TAU Inaugurates Historian Bernard Lewis' Personal Collection of Middle Eastern Scholarship Thursday, January 31, 2013
Unmatched archive from an illustrious career finds a permanent home at TAU
Prof. Joseph Klafter (left) and Prof. Bernard Lewis inaugurate the Lewis Collection at TAU
Friends, family, and scholars gathered on January 20 on the Tel Aviv University campus to celebrate the inauguration of the Professor Bernard Lewis Collection, housed at the Sourasky Central Library. Comprised of approximately 18,000 items, including rare books in multiple languages, journals, documents, and letters, the archive holds the personal collections of preeminent Middle East historian Prof. Bernard Lewis, acquired over the course of his distinguished career.
The ceremony reflected the close relationship between Prof. Lewis and TAU, which has flourished for the past four decades. TAU President Prof. Joseph Klafter thanked Prof. Lewis for the magnificent gift, noting that it would continue his legacy for many generations of scholars and students. "Through it, your name and your immense influence on the field and on Tel Aviv University will live on for many more generations," he told the historian.
Left to right: Sourasky library head Na'ama Sheftelowitz, Prof. Itamar Rabinovich, Prof. Joseph Klafter, Prof. Bernard Lewis, and Buntzie Ellis-Churchill
Beyond its contribution to the stature of TAU's Moshe Dayan Center for Middle Eastern and African Studies as a leader in Middle Eastern scholarship, Prof. Itamar Rabinovitch, former Ambassador of Israel to the United States and former President of TAU, said that the importance of the collection lies in offering students access to specialized materials, encouraging them to engage with print in this digital age. Dana Raz, the MA student who is working to catalogue and process the collection, expressed her admiration for the richness of the archives, saying that her daily involvement with the materials has served to increase her curiosity and hunger for knowledge.
Quoting from his recently published memoir Notes on a Century, Prof. Lewis reflected warmly on his "rewarding and interesting career," filled by his prolific writings, stimulating debates, and cherished friends and family. "I have been particularly fortunate in the way that you have honored me today," he thanked the crowd.
Celebrating a teacher, mentor, and friend
Left to right: Prof. Asher Susser, Prof. Uzi Rabi, Prof. Itamar Rabinovich, Prof. Bernard Lewis, Prof. Eyal Zisser, and Prof. Shimon Shamir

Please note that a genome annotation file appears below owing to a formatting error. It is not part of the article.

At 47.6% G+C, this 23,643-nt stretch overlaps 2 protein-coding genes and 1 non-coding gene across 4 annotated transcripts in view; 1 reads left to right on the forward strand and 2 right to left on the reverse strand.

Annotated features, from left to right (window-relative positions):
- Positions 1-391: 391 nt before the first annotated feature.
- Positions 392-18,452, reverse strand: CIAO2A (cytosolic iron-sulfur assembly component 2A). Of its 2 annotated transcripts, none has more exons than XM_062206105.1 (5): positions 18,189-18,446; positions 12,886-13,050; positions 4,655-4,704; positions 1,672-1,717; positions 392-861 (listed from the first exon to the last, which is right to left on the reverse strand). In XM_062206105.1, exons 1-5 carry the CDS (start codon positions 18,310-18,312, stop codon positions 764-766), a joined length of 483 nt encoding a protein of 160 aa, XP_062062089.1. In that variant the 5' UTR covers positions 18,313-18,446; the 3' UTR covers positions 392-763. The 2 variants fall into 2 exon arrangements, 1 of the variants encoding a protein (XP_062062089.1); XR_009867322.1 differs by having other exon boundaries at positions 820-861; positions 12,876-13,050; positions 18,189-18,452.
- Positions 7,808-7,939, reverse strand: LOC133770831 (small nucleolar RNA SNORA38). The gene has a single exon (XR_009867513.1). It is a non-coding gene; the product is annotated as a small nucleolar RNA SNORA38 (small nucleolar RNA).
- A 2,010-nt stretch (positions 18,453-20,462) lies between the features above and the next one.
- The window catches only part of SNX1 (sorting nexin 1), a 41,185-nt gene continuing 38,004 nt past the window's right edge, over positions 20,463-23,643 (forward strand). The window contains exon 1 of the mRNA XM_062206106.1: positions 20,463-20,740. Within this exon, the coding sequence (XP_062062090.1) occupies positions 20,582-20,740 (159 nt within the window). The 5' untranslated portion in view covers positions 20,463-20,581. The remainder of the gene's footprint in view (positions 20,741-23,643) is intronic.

The intimate gathering spoke of the influence of Bernard Lewis on the TAU campus, said Prof. Klafter, "the teacher and friend who the University welcomed for more than 30 years." Since traveling to TAU for a conference in 1971, Prof. Lewis has visited the Dayan Center annually, offering popular lecture series, mentoring students, and connecting with colleagues. In 1989, he established the Jenny and Harry Lewis Program in the Humanities, named in memory of his parents.
American Friends of Tel Aviv University President & CEO Gail Reiss also attended the ceremony. "The academic importance of this gift is obvious," she said, "but the inauguration had the wonderful feeling of a family affair. The admiration, respect, and friendship that the Dayan Center's professors and students feel for Bernard Lewis was unmistakable." Prof. Lewis was recently the guest of honor at a gala dinner in New York held by American Friends of Tel Aviv University, at which former US Secretary of State Henry Kissinger and other dignitaries lauded the historian's career.
According to Prof. Rabinovitch, TAU has been like a second home to Prof. Lewis, who remained at the University even as Israel was being attacked by Saddam Hussein's missiles in 1991 — a show of deep commitment to the country and school.
"I know he cherished the weeks at TAU and in Israel," Prof. Rabinovitch said at the ceremony. "Three generations of students have now benefitted from his wisdom, knowledge, warmth, and personal friendship." Though never a student of Prof. Lewis himself, he credited Prof. Lewis for teaching him much of what he knows, and reflected on their 40 year friendship, which included "long conversations on the Middle East, Israel, and any subject under the sun."